Wandering through the vast displays of beautiful tulips, we found ourselves immersed in the Dutch heritage of Pella, Iowa. Little would we imagine that this humble Midwestern city has a connection with the rowdy, wild west. Yet, as we made our way through the Pella Historical Village, we happened upon a house that at one time was called home by the legendary gunslinger Wyatt Earp. There was no way we were going to pass up checking out the Wyatt Earp Experience, which had just recently opened.
We want to thank Visit Pella and the Pella Historical Village for their hospitality. Rest assured all opinions are our own.
The 1855 row house that once housed the Earp family has been transformed. Upon entry to the museum, visitors are provided an electronic listening device. At various stops throughout the building, we found portals that can be used to queue up chapters of the Earp family history. As you move forward in time, the story focuses on Wyatt specifically. While this legendary gunslinger was born in Monmouth, Illinois, he would be two years old by the time his family relocated to Pella.
The Early Years
Of the eight Earp children, Wyatt landed in the middle. His family had migrated from Europe for religious freedom. The family patriarch, Nicholas, took a job as the Pella city marshal. During Civil War time, he also served as the local recruiter for Union troops. The oldest Earp child, James, served in the war, which may have inspired Wyatt to attempt to join, as well. Although he ran off and tried to enlist on multiple occasions, he was always sent home by his father. In 1864, Wyatt was allowed to showcase his shooting skills when he was asked to supply food for a wagon train headed to California.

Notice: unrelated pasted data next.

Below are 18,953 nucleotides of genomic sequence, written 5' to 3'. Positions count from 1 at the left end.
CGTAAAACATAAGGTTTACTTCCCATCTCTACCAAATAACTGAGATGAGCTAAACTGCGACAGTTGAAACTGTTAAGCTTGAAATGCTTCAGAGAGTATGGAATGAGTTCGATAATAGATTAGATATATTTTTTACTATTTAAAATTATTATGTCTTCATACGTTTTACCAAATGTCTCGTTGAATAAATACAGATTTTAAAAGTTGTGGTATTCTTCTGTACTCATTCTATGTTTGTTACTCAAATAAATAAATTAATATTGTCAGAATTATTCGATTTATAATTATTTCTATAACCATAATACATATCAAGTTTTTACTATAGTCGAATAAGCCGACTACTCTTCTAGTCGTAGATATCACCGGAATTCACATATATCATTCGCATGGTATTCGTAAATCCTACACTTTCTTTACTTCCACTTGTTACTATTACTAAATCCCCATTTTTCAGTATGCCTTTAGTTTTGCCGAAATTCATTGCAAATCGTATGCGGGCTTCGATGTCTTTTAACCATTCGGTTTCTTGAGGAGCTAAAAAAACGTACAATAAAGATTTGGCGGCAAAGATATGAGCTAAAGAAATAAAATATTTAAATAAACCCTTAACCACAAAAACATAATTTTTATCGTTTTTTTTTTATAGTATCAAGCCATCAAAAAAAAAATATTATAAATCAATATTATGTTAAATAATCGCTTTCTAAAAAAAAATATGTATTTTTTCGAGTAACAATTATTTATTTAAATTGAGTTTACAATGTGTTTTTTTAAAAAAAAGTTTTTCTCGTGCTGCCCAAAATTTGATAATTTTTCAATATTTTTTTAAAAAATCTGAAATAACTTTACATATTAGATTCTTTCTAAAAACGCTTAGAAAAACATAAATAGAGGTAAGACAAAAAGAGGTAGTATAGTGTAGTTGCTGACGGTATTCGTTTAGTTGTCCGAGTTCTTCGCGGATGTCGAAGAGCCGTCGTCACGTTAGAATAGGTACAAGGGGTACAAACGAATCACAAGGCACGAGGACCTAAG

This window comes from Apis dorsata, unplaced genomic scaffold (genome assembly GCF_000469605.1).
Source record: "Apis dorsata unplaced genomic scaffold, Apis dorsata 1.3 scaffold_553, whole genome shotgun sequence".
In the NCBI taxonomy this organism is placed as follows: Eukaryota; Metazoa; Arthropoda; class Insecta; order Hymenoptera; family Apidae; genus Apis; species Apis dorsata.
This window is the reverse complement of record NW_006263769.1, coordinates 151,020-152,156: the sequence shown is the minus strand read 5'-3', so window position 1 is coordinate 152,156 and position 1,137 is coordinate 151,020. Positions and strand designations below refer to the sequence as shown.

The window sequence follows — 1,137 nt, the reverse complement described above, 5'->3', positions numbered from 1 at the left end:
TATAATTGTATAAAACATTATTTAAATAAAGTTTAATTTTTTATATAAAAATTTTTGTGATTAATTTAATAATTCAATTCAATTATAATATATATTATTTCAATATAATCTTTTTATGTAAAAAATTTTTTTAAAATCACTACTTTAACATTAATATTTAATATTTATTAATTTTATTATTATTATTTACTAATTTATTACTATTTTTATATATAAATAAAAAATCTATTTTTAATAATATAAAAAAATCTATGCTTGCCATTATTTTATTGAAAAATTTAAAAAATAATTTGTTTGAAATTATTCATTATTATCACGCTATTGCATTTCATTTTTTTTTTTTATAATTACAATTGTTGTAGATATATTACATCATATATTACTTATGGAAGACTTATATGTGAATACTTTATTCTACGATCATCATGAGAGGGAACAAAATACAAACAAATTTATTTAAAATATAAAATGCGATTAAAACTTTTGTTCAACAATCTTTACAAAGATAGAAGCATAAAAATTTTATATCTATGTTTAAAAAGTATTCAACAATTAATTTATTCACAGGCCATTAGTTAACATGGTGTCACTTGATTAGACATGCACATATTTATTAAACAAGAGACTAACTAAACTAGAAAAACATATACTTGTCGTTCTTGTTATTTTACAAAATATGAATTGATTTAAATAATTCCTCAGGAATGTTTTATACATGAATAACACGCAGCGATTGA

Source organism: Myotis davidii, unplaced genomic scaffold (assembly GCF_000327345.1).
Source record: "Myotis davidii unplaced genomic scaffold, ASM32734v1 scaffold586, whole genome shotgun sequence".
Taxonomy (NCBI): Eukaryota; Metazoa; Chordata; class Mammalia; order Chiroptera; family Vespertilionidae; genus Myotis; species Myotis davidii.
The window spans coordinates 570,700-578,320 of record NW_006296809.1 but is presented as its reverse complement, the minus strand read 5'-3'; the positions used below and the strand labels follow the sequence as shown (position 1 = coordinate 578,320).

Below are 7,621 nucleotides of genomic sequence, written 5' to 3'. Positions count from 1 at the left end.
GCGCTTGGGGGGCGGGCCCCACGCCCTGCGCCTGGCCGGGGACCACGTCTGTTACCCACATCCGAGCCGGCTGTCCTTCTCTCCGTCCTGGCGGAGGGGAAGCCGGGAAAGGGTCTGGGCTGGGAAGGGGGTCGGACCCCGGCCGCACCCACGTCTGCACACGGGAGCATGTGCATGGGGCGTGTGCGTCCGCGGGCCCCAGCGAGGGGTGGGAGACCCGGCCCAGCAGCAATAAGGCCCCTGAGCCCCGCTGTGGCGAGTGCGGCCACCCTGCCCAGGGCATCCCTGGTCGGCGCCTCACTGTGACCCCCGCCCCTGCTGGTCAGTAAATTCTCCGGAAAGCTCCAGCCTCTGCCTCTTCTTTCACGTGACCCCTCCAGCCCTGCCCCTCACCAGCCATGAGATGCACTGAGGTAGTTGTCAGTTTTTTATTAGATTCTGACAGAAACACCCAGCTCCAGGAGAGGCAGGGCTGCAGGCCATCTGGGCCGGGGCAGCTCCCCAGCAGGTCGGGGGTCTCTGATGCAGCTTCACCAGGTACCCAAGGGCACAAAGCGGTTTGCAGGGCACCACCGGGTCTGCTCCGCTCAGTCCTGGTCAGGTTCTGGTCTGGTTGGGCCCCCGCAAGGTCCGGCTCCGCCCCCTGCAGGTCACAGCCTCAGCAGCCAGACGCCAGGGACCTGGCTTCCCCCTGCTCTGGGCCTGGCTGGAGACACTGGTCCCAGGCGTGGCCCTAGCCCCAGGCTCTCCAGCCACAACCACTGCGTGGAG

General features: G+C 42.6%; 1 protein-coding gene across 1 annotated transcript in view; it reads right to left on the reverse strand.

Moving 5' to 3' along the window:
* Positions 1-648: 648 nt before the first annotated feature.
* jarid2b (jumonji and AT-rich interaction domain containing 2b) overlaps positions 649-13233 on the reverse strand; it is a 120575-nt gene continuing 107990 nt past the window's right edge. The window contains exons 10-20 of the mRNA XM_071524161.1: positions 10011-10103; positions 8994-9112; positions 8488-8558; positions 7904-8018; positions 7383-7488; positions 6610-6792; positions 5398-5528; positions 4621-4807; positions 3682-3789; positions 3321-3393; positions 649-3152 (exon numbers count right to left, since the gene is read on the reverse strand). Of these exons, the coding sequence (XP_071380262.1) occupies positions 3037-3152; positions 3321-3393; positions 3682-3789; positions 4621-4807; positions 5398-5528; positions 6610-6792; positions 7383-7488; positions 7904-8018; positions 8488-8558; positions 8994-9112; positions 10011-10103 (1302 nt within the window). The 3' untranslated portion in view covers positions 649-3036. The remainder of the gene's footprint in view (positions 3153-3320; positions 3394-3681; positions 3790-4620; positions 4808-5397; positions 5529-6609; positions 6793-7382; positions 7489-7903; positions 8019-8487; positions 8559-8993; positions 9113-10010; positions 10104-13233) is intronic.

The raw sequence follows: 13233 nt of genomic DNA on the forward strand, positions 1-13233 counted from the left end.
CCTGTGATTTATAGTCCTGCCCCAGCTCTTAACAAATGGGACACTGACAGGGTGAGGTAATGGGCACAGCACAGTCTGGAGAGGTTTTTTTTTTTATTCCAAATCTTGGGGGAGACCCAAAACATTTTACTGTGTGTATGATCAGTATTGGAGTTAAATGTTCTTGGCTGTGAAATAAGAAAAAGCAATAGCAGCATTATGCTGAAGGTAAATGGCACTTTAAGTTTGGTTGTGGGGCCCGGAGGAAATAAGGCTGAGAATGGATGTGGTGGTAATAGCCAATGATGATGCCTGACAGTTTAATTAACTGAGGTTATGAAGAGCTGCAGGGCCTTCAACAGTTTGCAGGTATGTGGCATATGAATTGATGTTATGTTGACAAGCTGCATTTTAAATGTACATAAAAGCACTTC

A Rolling Stone
Returning to the Midwest in 1869, he married Urilla Sutherland. She passed away during childbirth, which created a void in Wyatt’s life. For the next few years, he bounced around the Midwest. A series of bad choices landed him in legal troubles, but none were serious. In 1875, he headed to southern Kansas where he would serve as a police officer in Wichita and Dodge City. It was in this area that he befriended Doc Holiday and Bat Masterson. One of the rooms in the museum shows just how much Wyatt bounced around during his lifetime. It made it clear that this legendary gunslinger was not to be tied down.
The Legendary Gunslinger
Wyatt Earp’s most notable life event took place in the early 1880s. By then, he had joined some of his family in Tombstone, Arizona. His brother Virgil was serving as town marshal and Wyatt was working as a guard at a local saloon. It was an ongoing feud with a local outlaw gang that led to the infamous gunfight at the O.K. Corral. The event would propel Wyatt to heralded fame as a legendary gunslinger, even though it didn’t end the feud. After his family was ambushed, Wyatt sought revenge, which led to his flight as a fugitive from justice. Heading west to avoid prosecution, he would finally land in California.
In the early 1900s, Wyatt worked with a biographer to pen his escapades. Wyatt Earp, Frontier Marshal was released in 1931 and it propelled him to mythical status. His daring escapades have been recorded in multiple movies, as well as lots of periodicals. His status as a legendary gunslinger has grown to near mythical proportions over the years. Interestingly enough, during my research, I discovered commentary from his friend Bat Masterson. He described Wyatt as a “quiet, unassuming man…a loyal friend and an equally dangerous enemy.” It seems that the air of mystery still remains.